The PSC’s members coordinate the overall planning of the Athena colony during its first five years. Planning is crucial for a small group of people attempting to gain a foothold on an alien planet. The amount of supplies and equipment we can take will be strictly limited, yet our survival during the early years depends in large part on the hardware we bring from Earth. Such equipment is, in a sense, priceless. We cannot replace it immediately ourselves, for during the early years we will lack Earth’s sophisticated manufacturing technology. Yet loss or inefficient use of critical equipment can spell success or failure for our enterprise. Some of America’s early colonies disappeared without a trace and others barely survived. Although their technology was crude, in many ways these American pioneers faced problems less severe than those we confront on a new planet.

Eleven people can’t undertake this monumental task alone so we rely on the help of the GAILE staff and our fellow pioneers. The GAILE staff provides technical and legal expertise, scientific data, computer analysis, secretarial service, and clerical assistance. GAILE staff planners offer suggested development plans based on the experiences of other colonies; yet we pioneers must make the final hard decisions ourselves. Special planning committees of pioneers create detailed plans and operating methods for specific activities, including the court system, computer center operations, money and banking, farming, housing and building, communications, medicine, power, land use, manufacturing, transportation, and mining and natural resources. The plans of the subcommittees and the PSC must be ratified by 75 percent of the first 20,000 pioneers to provide a check on the abuse of power. During the three years until our departure, the PSC intends to submit two partially completed plans to straw votes so that they can be modified to suit a three-quarters majority. We don’t want ratification of final plans to postpone the settlement date.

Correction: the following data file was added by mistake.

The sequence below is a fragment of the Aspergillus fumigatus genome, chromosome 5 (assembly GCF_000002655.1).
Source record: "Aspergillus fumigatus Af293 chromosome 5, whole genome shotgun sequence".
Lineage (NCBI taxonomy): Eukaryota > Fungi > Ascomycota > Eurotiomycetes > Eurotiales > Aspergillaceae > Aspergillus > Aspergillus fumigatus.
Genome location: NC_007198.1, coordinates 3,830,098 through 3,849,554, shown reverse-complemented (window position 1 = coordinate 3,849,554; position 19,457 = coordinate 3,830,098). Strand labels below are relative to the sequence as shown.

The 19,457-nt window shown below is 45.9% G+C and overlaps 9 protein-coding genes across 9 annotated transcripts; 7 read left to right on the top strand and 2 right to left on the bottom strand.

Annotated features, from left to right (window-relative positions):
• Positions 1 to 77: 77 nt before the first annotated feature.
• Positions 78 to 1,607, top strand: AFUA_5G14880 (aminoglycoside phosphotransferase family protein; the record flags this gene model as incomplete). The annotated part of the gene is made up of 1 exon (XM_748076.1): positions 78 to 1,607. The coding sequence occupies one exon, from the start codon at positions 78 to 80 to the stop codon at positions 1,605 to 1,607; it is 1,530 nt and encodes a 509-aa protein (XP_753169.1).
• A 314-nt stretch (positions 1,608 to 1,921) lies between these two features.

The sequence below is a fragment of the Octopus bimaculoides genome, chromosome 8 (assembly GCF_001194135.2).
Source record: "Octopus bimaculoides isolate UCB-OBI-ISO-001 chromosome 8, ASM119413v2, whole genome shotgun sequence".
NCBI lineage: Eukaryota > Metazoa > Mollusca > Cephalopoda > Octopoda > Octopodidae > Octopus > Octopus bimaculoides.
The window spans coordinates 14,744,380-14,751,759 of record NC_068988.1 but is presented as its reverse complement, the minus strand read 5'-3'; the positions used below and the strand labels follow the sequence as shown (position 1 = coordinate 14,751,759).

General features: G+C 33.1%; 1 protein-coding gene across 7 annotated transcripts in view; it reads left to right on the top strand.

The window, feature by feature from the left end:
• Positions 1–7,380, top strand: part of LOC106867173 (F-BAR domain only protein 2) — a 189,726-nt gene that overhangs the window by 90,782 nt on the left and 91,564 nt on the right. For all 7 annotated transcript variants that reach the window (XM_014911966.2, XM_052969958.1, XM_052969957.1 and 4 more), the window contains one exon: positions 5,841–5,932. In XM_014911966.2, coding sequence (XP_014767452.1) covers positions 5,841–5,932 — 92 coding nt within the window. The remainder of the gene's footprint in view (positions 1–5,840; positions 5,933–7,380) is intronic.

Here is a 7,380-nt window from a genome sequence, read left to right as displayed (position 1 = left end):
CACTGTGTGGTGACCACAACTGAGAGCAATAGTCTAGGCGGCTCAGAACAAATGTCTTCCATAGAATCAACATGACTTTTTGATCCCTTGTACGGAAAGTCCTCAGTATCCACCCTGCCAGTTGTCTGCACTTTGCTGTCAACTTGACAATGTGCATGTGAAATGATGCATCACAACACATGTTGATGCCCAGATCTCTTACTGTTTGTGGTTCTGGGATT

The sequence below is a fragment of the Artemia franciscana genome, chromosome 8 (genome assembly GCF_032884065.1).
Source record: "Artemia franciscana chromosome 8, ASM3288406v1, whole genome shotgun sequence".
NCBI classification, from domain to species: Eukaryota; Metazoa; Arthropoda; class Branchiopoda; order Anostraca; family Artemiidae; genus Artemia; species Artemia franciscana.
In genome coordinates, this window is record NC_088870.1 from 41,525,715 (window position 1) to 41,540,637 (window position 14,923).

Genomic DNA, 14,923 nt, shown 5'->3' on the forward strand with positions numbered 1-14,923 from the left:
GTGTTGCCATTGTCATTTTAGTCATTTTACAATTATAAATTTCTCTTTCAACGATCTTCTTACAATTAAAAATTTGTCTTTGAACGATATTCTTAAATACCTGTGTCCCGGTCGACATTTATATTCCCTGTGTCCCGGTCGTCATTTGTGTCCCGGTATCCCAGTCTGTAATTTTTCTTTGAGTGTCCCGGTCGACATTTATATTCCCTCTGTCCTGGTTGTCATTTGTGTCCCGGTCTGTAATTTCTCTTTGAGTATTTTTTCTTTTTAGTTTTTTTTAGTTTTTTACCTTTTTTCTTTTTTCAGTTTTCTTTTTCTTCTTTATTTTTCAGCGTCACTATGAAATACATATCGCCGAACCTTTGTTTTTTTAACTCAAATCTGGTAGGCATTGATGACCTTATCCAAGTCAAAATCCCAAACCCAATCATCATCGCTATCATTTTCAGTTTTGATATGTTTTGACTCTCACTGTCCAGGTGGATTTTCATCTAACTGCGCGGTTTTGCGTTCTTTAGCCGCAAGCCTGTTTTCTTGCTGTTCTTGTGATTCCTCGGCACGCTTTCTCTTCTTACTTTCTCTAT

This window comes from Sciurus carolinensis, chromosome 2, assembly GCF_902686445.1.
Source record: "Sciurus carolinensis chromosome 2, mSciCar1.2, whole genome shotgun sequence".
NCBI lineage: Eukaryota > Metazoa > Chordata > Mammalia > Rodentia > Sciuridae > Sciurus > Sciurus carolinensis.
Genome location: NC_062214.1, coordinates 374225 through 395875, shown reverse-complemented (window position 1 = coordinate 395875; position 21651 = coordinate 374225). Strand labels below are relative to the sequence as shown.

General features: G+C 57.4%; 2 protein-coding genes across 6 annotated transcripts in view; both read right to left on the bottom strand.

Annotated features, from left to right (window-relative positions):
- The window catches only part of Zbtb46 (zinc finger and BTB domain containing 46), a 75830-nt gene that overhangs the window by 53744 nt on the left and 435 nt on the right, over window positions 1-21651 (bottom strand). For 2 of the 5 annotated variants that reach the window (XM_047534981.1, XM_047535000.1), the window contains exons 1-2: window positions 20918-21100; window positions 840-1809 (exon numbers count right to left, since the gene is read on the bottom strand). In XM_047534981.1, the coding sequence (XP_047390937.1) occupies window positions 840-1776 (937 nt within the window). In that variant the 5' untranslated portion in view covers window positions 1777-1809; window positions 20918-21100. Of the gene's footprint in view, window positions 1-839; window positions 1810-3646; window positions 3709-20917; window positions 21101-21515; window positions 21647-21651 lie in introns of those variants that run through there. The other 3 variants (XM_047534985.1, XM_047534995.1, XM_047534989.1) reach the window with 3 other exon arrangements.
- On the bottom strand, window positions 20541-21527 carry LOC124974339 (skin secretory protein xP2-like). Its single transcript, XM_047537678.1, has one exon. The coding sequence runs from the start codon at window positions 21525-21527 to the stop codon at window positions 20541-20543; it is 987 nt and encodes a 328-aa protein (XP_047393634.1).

At this writing, the PSC has been at work for ten months, and all plans drafted to date may be changed. Yet certain fundamental policies have been formed, and surveys of the pioneers selected so far indicate that they will probably survive final approval.